Her political skit and sendup of her own VMAs performance sent one very clear and important message to her fans: I'm not in trouble, I'm just this person that I've always been. That, combined with the hash jab at Bynes, suggest that Cyrus already knows how this could end badly for her. Spears' own well-documented stumbles and struggles with mental health, public image and adjustment to family life displayed just how hard it can be to navigate real life's intersection with stardom. Combined with Bynes' recent legal, mental health and substance abuse issues, as well as those of fellow Disney kid Demi Lovato, Spears' experience threw up a warning sign that Cyrus is heeding all too well.

Naturally, those are exactly the experiences that adults are wary of and that parents want to shield their kids from as much as possible. But that's the whole point of Miley Cyrus' Bangerz exercise: Nobody involved is a kid anymore. Hannah Montana is gone and Cyrus and her fans are young adults. She's going through the same experiences and problems as people her age -- albeit more publicly.

Exploring sexuality, trying on new identities, making stupid faces in hundreds of pictures and making some big mistakes along the way are all common steps toward forming an adult persona and hallmarks of young adulthood. Fans Cyrus' age know that, and the fact that her own metamorphosis is angering and frustrating her parents in the same way theirs is only bolsters Cyrus' credibility.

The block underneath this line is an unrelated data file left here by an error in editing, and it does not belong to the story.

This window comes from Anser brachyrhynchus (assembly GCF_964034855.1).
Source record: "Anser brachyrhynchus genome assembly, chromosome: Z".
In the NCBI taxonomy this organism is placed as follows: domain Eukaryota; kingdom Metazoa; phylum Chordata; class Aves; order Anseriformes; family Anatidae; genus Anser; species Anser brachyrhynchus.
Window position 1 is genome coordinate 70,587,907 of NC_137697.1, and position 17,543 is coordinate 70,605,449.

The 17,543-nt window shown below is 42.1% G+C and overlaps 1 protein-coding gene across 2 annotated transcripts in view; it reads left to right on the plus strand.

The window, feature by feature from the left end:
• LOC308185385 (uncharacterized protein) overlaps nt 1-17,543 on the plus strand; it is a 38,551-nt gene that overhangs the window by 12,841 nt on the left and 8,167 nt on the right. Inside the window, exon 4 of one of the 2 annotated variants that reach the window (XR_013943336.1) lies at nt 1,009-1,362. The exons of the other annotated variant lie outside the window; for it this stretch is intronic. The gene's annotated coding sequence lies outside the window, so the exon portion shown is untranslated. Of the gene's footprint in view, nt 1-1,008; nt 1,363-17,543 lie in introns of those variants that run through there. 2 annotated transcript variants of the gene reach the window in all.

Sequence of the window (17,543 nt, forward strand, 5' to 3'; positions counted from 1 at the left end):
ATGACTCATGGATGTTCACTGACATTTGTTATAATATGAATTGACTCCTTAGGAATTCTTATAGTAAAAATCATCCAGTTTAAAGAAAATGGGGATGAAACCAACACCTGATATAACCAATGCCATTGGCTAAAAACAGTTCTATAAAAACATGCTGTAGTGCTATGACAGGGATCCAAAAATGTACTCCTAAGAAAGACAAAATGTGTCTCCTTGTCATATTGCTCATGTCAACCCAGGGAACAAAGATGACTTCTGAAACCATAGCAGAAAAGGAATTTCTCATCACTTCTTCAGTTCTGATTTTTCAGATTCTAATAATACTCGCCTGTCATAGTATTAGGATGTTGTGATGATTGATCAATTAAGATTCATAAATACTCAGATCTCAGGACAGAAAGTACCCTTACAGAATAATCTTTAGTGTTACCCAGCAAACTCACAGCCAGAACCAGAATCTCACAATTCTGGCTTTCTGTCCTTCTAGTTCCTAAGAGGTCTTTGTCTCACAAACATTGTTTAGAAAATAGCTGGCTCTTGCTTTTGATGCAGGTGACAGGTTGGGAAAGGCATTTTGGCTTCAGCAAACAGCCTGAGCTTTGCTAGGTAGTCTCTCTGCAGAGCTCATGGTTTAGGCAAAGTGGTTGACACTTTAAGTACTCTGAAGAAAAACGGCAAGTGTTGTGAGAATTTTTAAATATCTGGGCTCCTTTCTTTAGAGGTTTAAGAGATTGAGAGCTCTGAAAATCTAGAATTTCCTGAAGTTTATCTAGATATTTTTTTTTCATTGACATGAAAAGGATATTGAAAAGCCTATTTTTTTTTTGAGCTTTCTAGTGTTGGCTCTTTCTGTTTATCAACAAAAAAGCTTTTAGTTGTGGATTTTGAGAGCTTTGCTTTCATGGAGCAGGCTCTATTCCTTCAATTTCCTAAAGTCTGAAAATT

It'll pay off, too. Timberlake's Justified sold nearly 4 million copies in the U.S. alone. Aguilera's Stripped sold more copies in the U.S. than her two previous albums, Mi Reflejo and My Kind Of Christmas, combined. And Spears? Even her weakest albums go platinum in the U.S., though her latest, this year's Femme Fatale, hasn't quite made it yet.

As of Monday, Cyrus had three singles -- Wrecking Ball, Adore You and We Can't Stop -- among the Top 10 downloads on Apple's ( AAPL) iTunes. Bangerz was the No. 1 downloaded album overall. She's treading into new territory and has some new friends including Spears, will.i.am, Pharell Williams, Ludacris, Nelly, Big Sean and French Montana along for the ride. She's really into hip-hop and dance pop now and seems to be having a lot of fun with it.

She's different from the Miley her fans grew up with, but she now more likely resembles a person they hang out with -- or at least share space with. For parents and the other olds frightened, frustrated or just confused by it all, it may be time to just wish her the best and let her go. She's making her own business and life decisions now, and you just don't factor into them as much anymore.

-- Written by Jason Notte in Portland, Ore.

>To contact the writer of this article, click here: Jason Notte.

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Jason Notte is a reporter for TheStreet. His writing has appeared in The New York Times, The Huffington Post, Esquire.com, Time Out New York, the Boston Herald, the Boston Phoenix, the Metro newspaper and the Colorado Springs Independent. He previously served as the political and global affairs editor for Metro U.S., layout editor for Boston Now, assistant news editor for the Herald News of West Paterson, N.J., editor of Go Out! Magazine in Hoboken, N.J., and copy editor and lifestyle editor at the Jersey Journal in Jersey City, N.J.

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